East End residents welcomed new Commissioner of Police Stuart Kernohan courteously and sincerely at a public meeting on Thursday night.
But their loudest applause came when one man in the audience declared that he had been coming to police meetings for nine years and ‘every meeting is a rehash of the same thing.’
The topics raised that night, he pointed out, had been raised before – drugs, speeding drivers and concern for youth.
After hearing from this resident and a woman who spoke about the drug problem in a specific area, Mr. Kernohan replied: ‘I will come back in three months and you can tell me whether we’ve done better.’
Inspector Brad Ebanks, second in command in the Drugs Task Force, responded to criticism that nothing had happened after residents at the last police meeting were promised a mobile unit in a named drug area (Caymanian Compass, 9 August).
Officers started gathering information, Mr. Ebanks explained. Then, in September, ‘we had a major incident that put chills through the whole island,’ he said, referring to the daylight home invasion robbery at Patrick’s Island. As a result, officers had to be placed on other duties.
Police are now planning to take drug interdiction and border patrol to anew level, the inspector said.
Mr. Kernohan began the meeting, as he did in other districts, with a brief overview of strategic issues. These included crime containment, neighbourhood policing, border security, modernisation of the police service, calls and responses, leadership and direction, performance management.
Performance management, he said, refers to al officers making sure they have a proper understanding of what is expected of them and supervisors reinforcing what is done right. There will be accountability a system of annual appraisal.
One man asked if that system included the commissioner himself. Mr. Kernohan appeared to welcome the question and explained that he is accountable to the Governor.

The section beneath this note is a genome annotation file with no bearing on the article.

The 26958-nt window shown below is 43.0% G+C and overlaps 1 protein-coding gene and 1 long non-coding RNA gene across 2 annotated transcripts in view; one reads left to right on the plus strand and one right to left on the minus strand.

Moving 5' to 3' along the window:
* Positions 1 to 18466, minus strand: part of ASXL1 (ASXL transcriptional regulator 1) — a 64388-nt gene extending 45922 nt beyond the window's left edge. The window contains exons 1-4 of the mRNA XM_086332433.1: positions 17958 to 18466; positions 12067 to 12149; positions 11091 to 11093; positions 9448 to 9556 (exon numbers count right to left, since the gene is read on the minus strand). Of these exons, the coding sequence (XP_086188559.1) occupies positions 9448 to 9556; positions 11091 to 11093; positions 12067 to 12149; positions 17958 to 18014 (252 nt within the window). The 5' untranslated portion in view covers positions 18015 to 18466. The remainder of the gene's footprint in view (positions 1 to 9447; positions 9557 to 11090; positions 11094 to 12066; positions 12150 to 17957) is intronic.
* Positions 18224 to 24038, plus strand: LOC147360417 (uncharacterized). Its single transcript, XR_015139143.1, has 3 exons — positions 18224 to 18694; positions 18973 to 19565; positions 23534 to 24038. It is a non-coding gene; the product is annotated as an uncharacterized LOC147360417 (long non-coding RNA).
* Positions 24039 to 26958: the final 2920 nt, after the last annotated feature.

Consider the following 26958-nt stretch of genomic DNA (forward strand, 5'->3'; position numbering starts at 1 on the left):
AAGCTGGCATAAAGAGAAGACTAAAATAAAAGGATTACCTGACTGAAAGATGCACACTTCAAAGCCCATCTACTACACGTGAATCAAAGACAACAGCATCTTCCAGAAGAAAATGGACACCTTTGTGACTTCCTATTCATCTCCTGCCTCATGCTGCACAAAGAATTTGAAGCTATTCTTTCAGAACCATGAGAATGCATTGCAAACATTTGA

In addition to the regular complaints about speeders and other bad drivers, several people spoke about the racing on the road near the quarry.
District MLA Arden McLean advised the commissioner that the racing started several years ago when a permit was granted for one Sunday every three months or so. But some drivers started going to the area on days when there was no permit.
Some ‘young kids’ were extremely aggressive towards area residents, Mr. McLean commented. He had contacted one of the inspectors, who had sent officers to the road the next Sunday to disperse the would-be racers.
Deputy Commissioner Anthony Ennis noted that when permits were first granted for racing, the area was undeveloped. Now it is developed and he doubted very much that any commissioner would give any more permits.
Asked about the policy on receiving information from the public, Mr. Kernohan said an officer was right to ask the person’s name and where he or she was calling from. But if a caller wants to be anonymous, ‘you are absolutely entitled to do that.’
The commissioner gave two reasons why an officer asks the caller’s name: it enables the officer to call back and report results; it enables contact in case the caller might be asked to give a statement.
The meeting was the last of a series in which Mr. Kernohan met residents of each district. Officers in attendance included Chief Inspector Donald Watler, Acting Chief Inspector Adrian Seales and PC Lenford Butler, the district constable.